Friday, September 21, 2012
Icon of Coil and [:SITD:] @ the Shredder (9/16/12)
In spite of my 90-95% black attire and my undying love for writers like Baudelaire and bands like Joy Division, I've never considered myself a full-fledged Goth. For one thing, I tan way too easily. For another, I don't know the first damn thing about make-up or eye shadow. Nevertheless, I have great affection for the folks who comprise the Goth community around Boise; many of them are good people, and hanging out with them has helped me figure out a lot about myself. This show caught my attention, consequently, because it had been set up by Ginger Christiansen of Wicked Wonderland, who served as the guiding light and driving force of the scene for quite a while until she moved to Seattle.
I counted about thirty people when I made it down to the Shredder. That number would grow to about forty by the time that the show began. All of the PVC, leather, fishnets, piercings and high-heeled boots around me brought back fond memories of hanging out at Nocturnum on Sunday nights at Terrapin Station. It felt good to see these folks congregated together again, though I did wonder where the hell they all were when Peter Murphy rolled through town.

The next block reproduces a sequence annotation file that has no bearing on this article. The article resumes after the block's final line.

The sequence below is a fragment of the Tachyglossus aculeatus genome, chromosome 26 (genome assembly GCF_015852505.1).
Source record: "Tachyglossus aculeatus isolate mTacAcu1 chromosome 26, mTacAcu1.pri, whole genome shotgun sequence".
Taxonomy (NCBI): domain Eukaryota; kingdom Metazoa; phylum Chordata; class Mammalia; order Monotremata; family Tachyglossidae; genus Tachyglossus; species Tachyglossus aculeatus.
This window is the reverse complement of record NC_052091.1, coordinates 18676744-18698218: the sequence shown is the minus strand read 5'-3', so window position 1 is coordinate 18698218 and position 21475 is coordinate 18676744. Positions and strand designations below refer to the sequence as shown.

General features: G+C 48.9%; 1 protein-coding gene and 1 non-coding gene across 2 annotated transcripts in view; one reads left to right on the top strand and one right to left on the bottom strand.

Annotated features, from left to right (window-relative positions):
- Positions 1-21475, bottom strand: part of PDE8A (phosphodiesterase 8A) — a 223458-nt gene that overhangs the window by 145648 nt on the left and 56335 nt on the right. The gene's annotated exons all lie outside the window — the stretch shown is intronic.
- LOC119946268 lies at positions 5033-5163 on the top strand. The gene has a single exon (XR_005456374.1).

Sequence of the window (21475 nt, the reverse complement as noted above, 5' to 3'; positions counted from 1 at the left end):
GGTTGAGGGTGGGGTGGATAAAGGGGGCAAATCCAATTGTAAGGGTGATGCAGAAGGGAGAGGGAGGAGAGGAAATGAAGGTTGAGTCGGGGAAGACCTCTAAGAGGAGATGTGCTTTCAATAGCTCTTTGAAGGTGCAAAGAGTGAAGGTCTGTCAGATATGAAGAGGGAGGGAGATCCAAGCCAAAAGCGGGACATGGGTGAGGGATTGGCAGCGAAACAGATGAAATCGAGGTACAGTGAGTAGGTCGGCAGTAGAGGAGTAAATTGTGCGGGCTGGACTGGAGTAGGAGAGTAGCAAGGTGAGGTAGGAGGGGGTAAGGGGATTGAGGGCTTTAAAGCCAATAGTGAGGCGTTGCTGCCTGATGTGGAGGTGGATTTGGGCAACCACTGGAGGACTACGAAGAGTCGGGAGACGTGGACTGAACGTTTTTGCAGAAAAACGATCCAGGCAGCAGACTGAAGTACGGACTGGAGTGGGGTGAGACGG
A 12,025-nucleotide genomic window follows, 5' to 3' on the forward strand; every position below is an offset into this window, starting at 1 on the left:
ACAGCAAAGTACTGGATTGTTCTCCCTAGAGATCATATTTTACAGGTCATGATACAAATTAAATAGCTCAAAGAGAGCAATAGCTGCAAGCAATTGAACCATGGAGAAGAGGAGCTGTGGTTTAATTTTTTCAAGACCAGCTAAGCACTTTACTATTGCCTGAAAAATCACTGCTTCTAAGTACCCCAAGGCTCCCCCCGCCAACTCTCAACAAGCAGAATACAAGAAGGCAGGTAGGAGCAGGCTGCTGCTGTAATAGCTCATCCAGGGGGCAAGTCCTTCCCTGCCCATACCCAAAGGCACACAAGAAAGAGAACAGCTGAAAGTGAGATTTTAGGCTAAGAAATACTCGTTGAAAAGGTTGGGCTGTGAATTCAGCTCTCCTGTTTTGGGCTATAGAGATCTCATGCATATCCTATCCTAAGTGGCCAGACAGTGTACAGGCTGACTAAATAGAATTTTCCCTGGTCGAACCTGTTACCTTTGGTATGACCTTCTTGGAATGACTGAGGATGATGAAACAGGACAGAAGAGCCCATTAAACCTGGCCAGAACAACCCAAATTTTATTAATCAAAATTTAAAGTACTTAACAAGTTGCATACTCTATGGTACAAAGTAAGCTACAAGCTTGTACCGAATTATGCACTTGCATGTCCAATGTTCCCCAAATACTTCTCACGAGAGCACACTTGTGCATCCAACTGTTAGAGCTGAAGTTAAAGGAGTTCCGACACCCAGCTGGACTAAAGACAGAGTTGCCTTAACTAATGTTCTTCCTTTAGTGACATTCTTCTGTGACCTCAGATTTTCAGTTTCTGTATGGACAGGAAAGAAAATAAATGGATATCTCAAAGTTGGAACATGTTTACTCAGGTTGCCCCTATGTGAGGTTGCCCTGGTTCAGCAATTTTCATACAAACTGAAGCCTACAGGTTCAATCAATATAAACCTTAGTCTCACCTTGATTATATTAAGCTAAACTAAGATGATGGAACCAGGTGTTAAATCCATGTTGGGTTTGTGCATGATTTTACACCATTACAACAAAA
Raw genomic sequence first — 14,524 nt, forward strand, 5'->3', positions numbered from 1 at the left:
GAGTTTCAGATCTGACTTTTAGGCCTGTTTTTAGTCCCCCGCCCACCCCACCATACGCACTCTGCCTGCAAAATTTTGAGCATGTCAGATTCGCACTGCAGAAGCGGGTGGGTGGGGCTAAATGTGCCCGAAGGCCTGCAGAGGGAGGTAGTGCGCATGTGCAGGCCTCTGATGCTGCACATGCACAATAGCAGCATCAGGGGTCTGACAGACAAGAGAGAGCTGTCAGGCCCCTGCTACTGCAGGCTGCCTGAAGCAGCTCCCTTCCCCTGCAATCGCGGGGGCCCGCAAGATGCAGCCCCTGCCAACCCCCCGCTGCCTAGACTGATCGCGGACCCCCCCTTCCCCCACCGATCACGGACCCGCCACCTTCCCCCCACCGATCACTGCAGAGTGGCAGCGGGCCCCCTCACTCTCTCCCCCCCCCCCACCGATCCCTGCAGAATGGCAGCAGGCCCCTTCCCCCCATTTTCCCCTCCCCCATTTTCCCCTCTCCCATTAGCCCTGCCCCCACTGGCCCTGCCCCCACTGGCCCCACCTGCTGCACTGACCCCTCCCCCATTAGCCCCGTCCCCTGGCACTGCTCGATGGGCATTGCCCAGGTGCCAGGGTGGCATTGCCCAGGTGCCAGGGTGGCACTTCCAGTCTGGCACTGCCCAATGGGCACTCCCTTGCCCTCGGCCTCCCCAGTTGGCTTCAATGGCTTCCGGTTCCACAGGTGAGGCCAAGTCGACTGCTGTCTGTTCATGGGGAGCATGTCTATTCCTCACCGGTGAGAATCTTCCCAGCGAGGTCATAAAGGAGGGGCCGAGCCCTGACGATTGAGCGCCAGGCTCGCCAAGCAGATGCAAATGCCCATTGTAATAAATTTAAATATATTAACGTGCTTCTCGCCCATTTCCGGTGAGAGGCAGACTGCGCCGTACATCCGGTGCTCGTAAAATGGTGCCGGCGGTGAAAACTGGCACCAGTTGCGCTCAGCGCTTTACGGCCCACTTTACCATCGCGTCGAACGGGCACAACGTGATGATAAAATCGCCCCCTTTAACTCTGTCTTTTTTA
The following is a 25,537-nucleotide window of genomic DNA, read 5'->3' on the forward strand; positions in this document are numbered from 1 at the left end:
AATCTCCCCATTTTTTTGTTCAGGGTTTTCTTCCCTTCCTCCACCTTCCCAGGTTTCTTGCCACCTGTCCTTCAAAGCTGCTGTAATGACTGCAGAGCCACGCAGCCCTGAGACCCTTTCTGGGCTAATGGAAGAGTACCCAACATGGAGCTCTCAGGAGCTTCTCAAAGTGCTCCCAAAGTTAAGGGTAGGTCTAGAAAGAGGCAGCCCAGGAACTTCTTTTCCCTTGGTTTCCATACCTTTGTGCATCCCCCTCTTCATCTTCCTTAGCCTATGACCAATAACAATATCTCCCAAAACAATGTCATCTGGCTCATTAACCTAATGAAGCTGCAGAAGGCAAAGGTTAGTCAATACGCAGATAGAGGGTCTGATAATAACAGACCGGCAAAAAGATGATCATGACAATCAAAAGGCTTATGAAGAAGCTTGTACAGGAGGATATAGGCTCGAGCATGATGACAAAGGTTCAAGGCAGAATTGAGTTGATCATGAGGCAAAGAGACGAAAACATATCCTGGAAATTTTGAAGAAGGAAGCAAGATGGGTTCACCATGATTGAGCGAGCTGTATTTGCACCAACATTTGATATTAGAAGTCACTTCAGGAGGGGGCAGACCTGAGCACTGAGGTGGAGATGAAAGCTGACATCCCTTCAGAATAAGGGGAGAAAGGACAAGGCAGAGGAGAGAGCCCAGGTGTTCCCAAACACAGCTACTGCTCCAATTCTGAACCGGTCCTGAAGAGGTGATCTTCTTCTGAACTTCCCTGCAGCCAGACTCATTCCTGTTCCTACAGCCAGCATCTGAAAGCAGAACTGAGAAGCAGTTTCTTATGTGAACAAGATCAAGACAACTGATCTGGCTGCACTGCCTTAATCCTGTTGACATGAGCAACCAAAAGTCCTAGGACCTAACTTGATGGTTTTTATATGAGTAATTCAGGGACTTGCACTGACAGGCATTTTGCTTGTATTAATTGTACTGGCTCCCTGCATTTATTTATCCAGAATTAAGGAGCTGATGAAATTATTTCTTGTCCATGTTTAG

First up this night was [:SITD:], an EBM/Industrial trio from Germany. Their martial beats, harsh riffs, screeching textures and guttural vocals hit so hard that you almost didn't notice how catchy they were. The mix of egalitarianism and authoritarianism in this music intrigued me: it sounded simple enough that anyone could get into it, but its unyielding quality ensured that only a select few would. That could have proved ominous, but vocalist Carsten Jacek's open, brawny, down-to-earth stage presence helped guard against any overtones of Deutschland uber alles. I took his Hank III t-shirt as a good sign too.
After [:SITD:] came the Norway duo Icon of Coil. Their take on Industrial proved less monolithic than their opener's but didn't suffer at all for that. Indeed, the layered, fluid intricacy of their beats and hooks just gave the crowd even more incentive to dance. His black hair slicked back, tattoos covering his arms, prowling back and forth with the mic in his hand, Andy LePlegua looked as if he could've been the frontman for some American hardcore band. At various points, however, he shifted his baritone growl into a smooth croon that recalled Peter Murphy in its brooding theatricality. Enthralling and exhilarating.
After Icon of Coil finished, Ginger Christiansen, the Red Queen herself, took the stage. Although she may have moved out of state, Christiansen pledged her continued love for and devotion to the children of the night here. She gave them a run-down of upcoming Wicked Wonderland shows and events and urged them to attend. "And it's never been about me," she added. "It's about you." Amen, sister.
You can find info on [:SITD:], Icon of Coil and Wicked Wonderland on Facebook and elsewhere online.